The majority of California's K-12 school districts are failing to comply with the state Public Records Act, according to a report released yesterday by the nonprofit group Californians Aware.
The organization requested documents from more than 250 public agencies last fall, including half of the state’s 72 community college districts, all 32 university campuses and all but a few of the 200 local school districts. The institutions were graded on the quality of their response and response time, helpfulness, copy fees, and whether they demanded identification or written request forms.
Of all the agencies tested, the school districts came out with the worst average score – 53.6 percent. The UC system's scores weren't much better, also an F average. State universities and community college districts fared better, earning a B and B-minus average, respectively.
“The school districts and the UCs both failed but for different reasons,” said Emily Francke, executive director of Californians Aware. The UCs took “an extremely long time to produce documents" and "weren’t taking ownership for the documents," requiring the requesters to "chase down the documents from different sources."
When UC Santa Cruz officials told her the slow response time was due to a backlog of information requests, she asked for the most recent request. “As it turns out, they’re getting maybe one or two requests every week,” she said.
The school districts, on the other hand, either failed to acknowledge the information requests and subsequent e-mails, or acknowledged the request but never followed up, the report says.
Some school districts were docked points for having requesters fill out additional district forms that asked for personal identification information and organization affiliation. Many were also confused about what the information requests were for, according to the report.
Francke said Californians Aware specifically chose to request records, like a settlement agreement detailing damages paid to a student, which would demonstrate the value of public access to information, especially in light of the budget crisis and shrinking newsrooms.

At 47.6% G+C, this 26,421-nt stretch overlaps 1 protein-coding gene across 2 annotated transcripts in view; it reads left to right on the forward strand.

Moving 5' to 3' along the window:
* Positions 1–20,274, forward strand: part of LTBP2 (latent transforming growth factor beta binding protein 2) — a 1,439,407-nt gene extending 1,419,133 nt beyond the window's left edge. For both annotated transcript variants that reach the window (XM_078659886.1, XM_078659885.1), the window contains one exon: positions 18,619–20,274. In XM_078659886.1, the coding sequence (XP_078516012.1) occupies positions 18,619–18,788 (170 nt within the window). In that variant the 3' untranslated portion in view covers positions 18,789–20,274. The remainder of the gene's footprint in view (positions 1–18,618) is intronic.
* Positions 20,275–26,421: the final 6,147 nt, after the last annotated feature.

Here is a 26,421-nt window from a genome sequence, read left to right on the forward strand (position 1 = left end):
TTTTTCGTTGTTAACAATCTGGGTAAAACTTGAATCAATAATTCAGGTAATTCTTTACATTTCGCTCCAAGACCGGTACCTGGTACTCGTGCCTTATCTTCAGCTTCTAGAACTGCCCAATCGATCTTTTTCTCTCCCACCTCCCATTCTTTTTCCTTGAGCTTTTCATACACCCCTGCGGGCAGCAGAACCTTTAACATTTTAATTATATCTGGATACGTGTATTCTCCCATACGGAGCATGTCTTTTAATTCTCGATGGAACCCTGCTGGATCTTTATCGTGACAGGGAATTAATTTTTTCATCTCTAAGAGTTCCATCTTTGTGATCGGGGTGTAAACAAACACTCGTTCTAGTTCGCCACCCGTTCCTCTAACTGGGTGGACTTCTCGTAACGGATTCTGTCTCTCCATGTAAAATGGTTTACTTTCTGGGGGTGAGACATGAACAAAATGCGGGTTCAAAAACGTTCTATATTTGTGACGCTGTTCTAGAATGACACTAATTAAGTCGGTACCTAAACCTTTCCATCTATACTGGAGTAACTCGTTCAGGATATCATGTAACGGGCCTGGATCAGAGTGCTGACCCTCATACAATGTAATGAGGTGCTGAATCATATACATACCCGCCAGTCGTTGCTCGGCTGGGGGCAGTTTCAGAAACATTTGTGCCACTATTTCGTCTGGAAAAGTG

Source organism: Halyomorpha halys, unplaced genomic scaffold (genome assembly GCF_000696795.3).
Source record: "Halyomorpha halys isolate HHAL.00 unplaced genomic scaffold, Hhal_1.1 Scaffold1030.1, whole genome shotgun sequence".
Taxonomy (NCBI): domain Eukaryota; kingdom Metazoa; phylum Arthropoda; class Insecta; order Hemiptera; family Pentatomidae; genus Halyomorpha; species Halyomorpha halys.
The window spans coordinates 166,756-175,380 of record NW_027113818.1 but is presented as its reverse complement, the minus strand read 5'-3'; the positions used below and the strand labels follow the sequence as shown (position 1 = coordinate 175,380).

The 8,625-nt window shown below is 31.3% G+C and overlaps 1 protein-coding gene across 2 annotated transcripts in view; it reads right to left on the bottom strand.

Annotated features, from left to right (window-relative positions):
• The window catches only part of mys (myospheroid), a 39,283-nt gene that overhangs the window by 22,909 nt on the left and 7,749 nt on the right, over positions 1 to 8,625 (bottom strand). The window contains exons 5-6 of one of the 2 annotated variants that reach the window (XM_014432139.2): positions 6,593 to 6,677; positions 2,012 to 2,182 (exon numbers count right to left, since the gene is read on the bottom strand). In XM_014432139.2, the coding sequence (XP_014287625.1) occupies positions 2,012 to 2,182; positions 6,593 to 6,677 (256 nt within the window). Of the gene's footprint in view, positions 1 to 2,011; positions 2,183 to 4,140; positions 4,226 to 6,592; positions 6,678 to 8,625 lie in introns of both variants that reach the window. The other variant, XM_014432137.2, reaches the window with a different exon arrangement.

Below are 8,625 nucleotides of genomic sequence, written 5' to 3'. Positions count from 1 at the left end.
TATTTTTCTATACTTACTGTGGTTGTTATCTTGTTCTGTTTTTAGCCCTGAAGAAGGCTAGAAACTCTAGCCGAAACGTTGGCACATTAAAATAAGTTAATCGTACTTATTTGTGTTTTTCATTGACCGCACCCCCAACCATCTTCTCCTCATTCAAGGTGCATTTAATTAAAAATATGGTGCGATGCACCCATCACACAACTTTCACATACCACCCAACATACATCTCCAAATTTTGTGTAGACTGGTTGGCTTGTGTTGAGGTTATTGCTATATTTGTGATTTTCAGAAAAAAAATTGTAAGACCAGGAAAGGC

“If the public took time to look at the documents, I think it would find them very compelling and that they show how our government is spending our money,” she said.
For those agencies that are willing to improve, the group will be offering training. But for others, “We’ll be suing some agencies if they don’t reform and coming up with some legislation to give the public more options in terms of enforcement.”
“In the past we’ve taken the kid gloves approach and haven’t taken agencies to court,” Francke added. “But we find that most agencies blow us off and don’t care.”
Californians Aware has already sued Contra Costa Community College District, arguing its copy fees are exorbitant, another common problem outlined in the audit report:
One hundred percent of the UC and CSU campuses claimed their actual cost of duplication was 20 cents per page or more, twice that of the copy fee established by the Department of Justice after a 2006 fee study.
The success stories illustrated in the report were few but stellar. Twenty-one percent of the 194 school districts got perfect scores. Poway, Chino Valley, Lakeside Union and Charter Oak were listed as some of the speediest responders, e-mailing requesters public records at no cost in less than 10 days.